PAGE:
The New Coronavirus: Your Questions Answered
Misinformation has swirled with the spread of the new coronavirus. Here are some frequently asked questions about COVID-19
The new coronavirus is changing how Americans go to work, what they do in their leisure time and where their children go to school.
The situation surrounding COVID-19, the illness caused by the virus, is ever evolving, and so is misinformation.
Here are some essential resources and things you need to know:
How many people in the United States are sick? Johns Hopkins University's Centers for Systems Science created an , as the illness caused by the coronavirus is called. If they do, their symptoms generally will be milder, but they can spread the virus. The CDC recommends frequent hand-washing and other good hygiene habits.
Does wearing a surgical mask offer any protection? Loose-fitting surgical masks don't fully protect people from inhaling smaller airborne particles. The CDC recommends that only those people who are actively experiencing symptoms or are being monitored for the virus should wear them.
How should people protect themselves? Frequent, vigorous hand-washing under hot, soapy water — taking care to scrub between fingers, under fingernails and around cuticles — is the first step. But also practice "social distancing," explained by the CDC as "remaining out of congregate settings, avoiding mass gatherings, and maintaining distance (approximately 6 feet or 2 meters) from others when possible."
Are there natural cures? If there are, they haven't been identified, but several stories about the curative powers of garlic, chlorine dioxide or related products with names such as Miracle Mineral Solution have been debunked. Garlic does have antimicrobial properties, but the World Health Organization says there's no evidence eating garlic will help with the virus. The Food and Drug Administration says it doesn't recommend ingesting drinks with chlorine dioxide because they may cause nausea, vomiting, diarrhea and symptoms of severe dehydration.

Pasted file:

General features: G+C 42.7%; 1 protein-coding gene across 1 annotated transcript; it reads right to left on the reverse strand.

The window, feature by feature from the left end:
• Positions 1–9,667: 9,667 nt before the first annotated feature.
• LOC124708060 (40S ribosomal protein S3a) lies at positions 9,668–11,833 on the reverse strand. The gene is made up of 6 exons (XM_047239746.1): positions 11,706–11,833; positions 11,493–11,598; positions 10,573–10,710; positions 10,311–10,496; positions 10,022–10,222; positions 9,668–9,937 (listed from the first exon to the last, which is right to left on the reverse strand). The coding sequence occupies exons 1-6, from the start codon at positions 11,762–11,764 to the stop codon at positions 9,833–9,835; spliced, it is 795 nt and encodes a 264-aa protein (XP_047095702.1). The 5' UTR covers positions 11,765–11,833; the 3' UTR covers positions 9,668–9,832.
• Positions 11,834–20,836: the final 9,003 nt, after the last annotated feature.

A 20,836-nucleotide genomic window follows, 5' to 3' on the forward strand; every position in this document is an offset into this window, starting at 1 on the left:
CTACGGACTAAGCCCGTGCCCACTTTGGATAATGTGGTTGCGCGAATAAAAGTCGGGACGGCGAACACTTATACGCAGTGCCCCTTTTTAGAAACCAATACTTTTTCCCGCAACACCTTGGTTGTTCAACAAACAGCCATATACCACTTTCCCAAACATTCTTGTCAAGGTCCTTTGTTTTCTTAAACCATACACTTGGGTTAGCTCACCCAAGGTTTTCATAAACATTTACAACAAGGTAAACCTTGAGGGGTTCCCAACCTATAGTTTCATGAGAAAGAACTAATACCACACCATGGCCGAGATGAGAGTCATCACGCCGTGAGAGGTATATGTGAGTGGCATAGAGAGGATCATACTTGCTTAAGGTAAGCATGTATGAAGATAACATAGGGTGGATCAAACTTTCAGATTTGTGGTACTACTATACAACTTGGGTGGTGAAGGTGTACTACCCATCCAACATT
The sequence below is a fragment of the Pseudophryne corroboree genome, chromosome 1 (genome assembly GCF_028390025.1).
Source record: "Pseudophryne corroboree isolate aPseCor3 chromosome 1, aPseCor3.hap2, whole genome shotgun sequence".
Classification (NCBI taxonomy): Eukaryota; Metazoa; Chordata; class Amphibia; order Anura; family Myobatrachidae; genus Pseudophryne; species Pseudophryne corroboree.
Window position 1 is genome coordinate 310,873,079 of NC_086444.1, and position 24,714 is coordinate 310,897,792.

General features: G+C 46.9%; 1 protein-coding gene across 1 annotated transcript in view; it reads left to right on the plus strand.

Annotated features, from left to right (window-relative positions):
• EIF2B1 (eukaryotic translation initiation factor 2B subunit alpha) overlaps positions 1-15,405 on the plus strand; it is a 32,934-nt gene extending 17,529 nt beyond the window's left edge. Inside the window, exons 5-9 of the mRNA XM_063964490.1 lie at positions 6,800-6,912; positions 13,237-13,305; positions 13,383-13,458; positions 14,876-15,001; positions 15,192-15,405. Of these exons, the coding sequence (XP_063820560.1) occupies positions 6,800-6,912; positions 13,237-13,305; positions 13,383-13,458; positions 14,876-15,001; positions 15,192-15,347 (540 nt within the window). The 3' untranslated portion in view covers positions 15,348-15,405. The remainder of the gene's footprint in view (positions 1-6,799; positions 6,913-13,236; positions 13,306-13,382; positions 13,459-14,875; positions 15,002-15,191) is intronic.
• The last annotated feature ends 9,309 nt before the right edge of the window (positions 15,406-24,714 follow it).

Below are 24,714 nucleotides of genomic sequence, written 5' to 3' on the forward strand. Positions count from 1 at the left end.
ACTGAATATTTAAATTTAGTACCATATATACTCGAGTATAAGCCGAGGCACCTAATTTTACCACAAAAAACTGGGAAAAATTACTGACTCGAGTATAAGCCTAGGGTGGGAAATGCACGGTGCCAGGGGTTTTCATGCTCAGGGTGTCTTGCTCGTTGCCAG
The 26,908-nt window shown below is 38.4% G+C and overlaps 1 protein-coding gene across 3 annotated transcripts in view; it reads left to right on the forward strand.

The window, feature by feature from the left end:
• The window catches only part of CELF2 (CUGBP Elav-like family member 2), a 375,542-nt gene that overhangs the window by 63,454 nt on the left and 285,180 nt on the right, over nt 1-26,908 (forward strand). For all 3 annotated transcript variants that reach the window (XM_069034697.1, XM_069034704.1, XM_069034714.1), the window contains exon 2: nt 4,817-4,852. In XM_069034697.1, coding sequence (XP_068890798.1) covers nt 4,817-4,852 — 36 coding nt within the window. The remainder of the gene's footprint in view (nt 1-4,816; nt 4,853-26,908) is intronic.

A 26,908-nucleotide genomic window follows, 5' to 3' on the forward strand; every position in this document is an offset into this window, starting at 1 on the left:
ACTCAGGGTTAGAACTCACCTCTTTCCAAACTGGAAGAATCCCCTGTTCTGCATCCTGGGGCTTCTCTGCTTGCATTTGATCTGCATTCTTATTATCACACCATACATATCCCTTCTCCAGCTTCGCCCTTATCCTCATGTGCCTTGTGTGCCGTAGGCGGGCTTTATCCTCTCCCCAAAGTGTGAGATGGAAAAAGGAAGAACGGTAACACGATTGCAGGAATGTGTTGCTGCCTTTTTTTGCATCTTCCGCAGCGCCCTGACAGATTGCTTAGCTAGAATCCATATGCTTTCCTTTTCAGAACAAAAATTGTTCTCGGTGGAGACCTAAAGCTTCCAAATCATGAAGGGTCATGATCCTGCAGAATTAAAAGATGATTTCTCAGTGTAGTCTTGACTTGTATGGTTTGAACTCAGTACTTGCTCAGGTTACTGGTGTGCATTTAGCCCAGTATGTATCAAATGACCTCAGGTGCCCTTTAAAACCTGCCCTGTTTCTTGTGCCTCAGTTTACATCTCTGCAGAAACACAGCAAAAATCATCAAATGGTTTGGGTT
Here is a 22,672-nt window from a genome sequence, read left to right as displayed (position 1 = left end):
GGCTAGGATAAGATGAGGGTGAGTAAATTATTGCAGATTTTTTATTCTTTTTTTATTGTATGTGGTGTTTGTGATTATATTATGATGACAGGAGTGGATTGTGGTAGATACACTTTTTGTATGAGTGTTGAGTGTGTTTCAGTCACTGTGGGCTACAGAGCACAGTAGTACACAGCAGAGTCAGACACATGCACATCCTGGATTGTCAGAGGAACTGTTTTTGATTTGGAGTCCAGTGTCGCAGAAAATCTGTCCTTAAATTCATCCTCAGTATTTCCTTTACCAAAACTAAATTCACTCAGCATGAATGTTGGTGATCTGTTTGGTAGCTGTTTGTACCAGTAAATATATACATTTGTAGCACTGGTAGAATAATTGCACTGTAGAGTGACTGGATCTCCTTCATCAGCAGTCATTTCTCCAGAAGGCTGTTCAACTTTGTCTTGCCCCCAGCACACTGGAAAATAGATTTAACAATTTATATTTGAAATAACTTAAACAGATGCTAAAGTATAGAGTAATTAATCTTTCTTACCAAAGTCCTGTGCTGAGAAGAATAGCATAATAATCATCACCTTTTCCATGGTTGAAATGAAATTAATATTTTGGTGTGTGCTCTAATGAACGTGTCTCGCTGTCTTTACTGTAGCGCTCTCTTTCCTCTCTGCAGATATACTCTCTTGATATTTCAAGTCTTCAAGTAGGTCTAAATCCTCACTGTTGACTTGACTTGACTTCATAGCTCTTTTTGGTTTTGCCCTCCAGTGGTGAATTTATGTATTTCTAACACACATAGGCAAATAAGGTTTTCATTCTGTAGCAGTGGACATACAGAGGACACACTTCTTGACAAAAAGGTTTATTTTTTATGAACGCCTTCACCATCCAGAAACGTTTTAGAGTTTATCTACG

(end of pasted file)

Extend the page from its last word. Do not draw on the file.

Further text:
What does it mean that the World Health Organization called the outbreak a "pandemic"? The declaration refers to the scope of the new coronavirus — not its severity — and means it has become a "worldwide spread of a new disease"?
What's the difference between isolation and quarantine? These terms are often used interchangeably but they're not. A sick person with a contagious disease is isolated from healthy people; people who were exposed to a contagious disease are quarantined to see if they become sick. Often, people who think they may have been exposed self-quarantine.